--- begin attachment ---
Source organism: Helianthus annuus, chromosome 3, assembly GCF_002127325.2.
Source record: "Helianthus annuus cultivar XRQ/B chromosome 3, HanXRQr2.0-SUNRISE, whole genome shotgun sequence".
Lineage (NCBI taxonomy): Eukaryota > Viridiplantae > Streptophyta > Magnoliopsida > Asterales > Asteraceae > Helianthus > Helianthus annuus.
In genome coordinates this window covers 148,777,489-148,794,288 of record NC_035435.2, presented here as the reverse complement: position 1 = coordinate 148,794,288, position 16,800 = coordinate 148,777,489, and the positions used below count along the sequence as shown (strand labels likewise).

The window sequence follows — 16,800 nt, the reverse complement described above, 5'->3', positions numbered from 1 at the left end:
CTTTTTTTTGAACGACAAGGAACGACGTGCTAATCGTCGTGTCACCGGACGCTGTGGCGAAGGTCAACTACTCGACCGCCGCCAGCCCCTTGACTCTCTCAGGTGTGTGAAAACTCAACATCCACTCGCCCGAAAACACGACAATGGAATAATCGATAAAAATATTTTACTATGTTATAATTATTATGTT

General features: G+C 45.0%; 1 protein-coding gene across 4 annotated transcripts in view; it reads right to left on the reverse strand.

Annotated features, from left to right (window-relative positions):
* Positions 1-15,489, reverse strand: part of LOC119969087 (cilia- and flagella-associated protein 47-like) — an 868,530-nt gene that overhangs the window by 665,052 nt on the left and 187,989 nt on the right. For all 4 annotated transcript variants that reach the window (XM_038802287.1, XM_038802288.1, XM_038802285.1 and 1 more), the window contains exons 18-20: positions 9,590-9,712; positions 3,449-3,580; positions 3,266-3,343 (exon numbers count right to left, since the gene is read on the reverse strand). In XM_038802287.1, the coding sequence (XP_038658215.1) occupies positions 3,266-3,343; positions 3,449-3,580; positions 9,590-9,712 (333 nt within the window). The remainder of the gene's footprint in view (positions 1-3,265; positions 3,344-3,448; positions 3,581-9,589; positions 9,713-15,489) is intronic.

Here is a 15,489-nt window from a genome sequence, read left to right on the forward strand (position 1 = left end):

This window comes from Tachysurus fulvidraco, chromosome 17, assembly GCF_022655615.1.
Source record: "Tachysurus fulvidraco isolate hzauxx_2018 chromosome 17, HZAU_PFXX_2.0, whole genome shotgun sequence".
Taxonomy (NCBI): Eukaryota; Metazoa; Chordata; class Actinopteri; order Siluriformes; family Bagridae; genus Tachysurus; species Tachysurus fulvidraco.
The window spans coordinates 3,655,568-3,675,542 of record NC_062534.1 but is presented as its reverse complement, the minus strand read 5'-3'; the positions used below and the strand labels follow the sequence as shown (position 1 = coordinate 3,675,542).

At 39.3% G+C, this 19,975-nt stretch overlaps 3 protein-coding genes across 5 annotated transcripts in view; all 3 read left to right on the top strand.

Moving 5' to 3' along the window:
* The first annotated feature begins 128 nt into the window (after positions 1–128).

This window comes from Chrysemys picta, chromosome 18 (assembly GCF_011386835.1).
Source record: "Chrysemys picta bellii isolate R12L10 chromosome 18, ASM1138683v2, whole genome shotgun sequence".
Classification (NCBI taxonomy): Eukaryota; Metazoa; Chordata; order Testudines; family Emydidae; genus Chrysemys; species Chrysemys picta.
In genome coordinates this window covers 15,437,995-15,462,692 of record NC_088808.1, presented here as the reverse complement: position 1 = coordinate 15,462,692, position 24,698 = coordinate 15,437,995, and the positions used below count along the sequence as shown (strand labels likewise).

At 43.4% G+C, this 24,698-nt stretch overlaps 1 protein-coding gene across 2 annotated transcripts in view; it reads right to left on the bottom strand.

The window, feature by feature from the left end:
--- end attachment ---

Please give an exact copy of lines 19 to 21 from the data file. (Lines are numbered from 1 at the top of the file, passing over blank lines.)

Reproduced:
Source record: "Chrysemys picta bellii isolate R12L10 chromosome 18, ASM1138683v2, whole genome shotgun sequence".
Classification (NCBI taxonomy): Eukaryota; Metazoa; Chordata; order Testudines; family Emydidae; genus Chrysemys; species Chrysemys picta.
In genome coordinates this window covers 15,437,995-15,462,692 of record NC_088808.1, presented here as the reverse complement: position 1 = coordinate 15,462,692, position 24,698 = coordinate 15,437,995, and the positions used below count along the sequence as shown (strand labels likewise).